When people encounter my work, they feel like they are learning something new because I am presenting these works within the context and understanding from where those materials, people, and culture originate. It’s pretty straightforward.

KA: How have you approached creating and selecting works to include in your new presentation at Gathering?

WRS: I’m excited to have the opportunity to have my first solo presentation in Europe at Gathering in London. When I was approached by Alex Flick, I wanted to find a connection in which the UK could relate to the US and to someone like myself who is from an Indigenous community in North America. I thought about the early connections between Europe and North America, which were centred around resources and the imperialistic need to extract them. This early resource extraction shaped the relations between the two regions and had everything to do with the native people of North America.

Installation view of Wendy Red Star’s In the Shadow of Paper Mountains at Gathering London. Courtesy Gathering London

For this exhibition, I focused on the early fur trade and its connection to Europe, and how it shaped history and the understanding of these two different places. I was also inspired by early depictions of the West, particularly George Catlin’s paintings of wounded buffalo. These are very early depictions of a species that almost came to the brink of extinction, an animal that was highly honoured by the Plains people. In contrast, white settlers viewed buffalo as a burden to their colonial efforts to acquire and manufacture the land.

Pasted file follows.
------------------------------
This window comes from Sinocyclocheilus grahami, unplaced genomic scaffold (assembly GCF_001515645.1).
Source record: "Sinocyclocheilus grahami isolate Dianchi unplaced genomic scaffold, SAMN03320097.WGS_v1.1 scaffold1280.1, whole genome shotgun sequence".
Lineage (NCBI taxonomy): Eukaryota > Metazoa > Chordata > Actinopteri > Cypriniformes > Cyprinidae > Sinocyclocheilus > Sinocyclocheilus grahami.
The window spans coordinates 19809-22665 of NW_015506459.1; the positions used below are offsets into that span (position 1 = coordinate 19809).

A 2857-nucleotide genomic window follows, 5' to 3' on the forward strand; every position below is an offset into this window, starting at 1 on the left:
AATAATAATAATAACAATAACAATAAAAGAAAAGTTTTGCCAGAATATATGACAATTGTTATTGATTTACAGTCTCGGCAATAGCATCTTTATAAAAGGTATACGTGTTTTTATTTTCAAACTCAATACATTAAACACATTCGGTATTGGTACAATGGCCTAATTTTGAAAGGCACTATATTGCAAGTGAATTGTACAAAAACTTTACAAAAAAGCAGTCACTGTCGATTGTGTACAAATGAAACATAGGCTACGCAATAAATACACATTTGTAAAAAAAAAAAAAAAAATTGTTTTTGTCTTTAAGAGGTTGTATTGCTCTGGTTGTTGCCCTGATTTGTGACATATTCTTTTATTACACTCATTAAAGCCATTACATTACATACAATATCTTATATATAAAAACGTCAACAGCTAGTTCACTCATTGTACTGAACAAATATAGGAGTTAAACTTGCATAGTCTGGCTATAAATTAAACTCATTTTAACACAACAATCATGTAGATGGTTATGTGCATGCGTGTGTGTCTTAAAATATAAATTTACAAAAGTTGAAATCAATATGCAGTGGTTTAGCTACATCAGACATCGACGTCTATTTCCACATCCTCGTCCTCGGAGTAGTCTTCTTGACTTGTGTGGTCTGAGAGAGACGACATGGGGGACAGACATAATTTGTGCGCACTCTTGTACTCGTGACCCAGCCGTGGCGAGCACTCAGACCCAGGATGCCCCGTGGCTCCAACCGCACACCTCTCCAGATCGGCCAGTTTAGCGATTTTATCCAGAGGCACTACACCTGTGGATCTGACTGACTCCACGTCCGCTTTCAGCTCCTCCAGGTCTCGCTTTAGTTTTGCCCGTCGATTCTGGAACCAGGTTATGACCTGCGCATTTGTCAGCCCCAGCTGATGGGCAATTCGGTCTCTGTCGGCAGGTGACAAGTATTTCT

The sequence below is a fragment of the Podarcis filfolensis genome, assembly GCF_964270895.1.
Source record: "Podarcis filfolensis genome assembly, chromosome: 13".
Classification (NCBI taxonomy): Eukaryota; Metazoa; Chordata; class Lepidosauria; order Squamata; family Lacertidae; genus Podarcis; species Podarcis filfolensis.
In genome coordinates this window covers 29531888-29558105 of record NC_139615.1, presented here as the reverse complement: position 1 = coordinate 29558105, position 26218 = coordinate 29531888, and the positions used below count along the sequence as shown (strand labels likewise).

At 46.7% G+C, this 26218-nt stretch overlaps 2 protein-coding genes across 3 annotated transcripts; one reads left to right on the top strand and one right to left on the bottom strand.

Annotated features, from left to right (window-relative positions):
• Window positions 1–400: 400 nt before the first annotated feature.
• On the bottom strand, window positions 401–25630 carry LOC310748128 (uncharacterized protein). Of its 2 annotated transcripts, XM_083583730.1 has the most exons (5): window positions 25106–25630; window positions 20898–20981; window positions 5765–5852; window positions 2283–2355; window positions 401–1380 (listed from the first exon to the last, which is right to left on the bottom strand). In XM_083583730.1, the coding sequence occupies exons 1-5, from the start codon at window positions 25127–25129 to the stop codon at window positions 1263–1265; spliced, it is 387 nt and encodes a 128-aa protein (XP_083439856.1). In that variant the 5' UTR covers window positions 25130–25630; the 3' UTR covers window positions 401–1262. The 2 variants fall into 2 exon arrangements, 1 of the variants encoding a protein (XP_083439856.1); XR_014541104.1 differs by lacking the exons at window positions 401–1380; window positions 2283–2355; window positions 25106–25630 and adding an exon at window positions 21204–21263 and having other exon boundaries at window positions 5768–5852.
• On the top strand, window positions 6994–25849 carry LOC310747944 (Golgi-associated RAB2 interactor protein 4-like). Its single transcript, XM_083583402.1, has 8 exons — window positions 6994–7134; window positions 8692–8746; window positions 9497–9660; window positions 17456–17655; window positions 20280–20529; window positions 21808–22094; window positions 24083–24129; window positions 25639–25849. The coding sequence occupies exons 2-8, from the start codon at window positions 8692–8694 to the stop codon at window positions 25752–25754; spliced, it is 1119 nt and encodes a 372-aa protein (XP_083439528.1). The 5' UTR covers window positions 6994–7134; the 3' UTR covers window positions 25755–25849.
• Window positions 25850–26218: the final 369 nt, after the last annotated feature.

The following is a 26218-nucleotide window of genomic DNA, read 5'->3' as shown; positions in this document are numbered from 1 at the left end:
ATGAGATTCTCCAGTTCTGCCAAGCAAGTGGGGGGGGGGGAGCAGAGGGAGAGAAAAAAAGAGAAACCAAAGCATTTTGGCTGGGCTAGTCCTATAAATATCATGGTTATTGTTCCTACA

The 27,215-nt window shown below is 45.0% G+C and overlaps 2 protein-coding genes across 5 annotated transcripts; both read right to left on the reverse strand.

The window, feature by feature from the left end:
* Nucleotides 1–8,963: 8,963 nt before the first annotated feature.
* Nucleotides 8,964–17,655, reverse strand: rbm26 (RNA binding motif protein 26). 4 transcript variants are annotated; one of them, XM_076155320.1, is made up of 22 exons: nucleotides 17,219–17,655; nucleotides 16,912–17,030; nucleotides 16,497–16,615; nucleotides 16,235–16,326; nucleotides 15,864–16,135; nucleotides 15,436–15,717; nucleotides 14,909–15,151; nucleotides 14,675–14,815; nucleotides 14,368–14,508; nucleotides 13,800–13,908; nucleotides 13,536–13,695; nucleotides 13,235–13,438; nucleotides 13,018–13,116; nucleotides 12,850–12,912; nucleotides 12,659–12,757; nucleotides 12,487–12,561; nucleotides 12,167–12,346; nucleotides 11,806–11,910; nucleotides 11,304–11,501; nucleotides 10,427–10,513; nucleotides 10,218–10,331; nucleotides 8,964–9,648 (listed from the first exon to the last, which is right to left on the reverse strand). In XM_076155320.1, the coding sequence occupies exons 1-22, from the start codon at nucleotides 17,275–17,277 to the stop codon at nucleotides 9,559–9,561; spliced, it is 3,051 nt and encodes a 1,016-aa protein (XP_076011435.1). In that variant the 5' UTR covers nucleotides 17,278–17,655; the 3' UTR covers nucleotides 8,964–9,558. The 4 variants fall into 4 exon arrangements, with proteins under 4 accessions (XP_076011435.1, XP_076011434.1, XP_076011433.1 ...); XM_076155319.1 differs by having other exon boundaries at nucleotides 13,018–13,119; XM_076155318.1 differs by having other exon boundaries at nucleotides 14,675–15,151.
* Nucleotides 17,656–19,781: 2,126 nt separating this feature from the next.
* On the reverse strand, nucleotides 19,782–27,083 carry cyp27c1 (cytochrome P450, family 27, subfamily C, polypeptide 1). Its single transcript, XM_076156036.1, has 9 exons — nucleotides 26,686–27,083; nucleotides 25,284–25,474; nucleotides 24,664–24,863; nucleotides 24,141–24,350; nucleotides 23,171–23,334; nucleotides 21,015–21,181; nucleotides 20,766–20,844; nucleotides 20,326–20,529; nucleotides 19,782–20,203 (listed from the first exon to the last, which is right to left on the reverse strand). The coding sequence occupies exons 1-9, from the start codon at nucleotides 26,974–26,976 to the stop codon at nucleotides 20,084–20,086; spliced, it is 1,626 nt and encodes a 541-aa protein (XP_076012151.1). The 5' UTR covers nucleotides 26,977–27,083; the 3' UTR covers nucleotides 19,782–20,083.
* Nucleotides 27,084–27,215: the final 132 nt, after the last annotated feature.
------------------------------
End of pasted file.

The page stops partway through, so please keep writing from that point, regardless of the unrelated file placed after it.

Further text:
An installation based on a pop-up greeting card mountain will be the first thing people encounter in the space. It features a mountain range made to look like it’s made out of greeting card stock paper, with a soundtrack of field recordings from Yellowstone National Park. This creates a contrast between the fictional mountain range and the raw, real field recordings, encouraging viewers to immerse themselves in this juxtaposition. Another body of work includes headless golden deer with mylar fringe spilling out of their necks, referencing resource extraction, trophy hunting, and the importance of honouring the entire animal.

KA: Could you expand on the use of humour as a critical tool in your work?

WRS: This relates to the idea of taking popular culture elements presented by the dominant colonial narrative and flipping them to show how they come off to me. This often results in absurdity. The reality of the situation is always present, and when it’s flipped, people are often stunned or shocked by the actual reality. The romanticised narrative that has been presented is often far from the truth. I’m not necessarily trying to be funny, but the contrast between reality and the romanticised narrative can be humorous.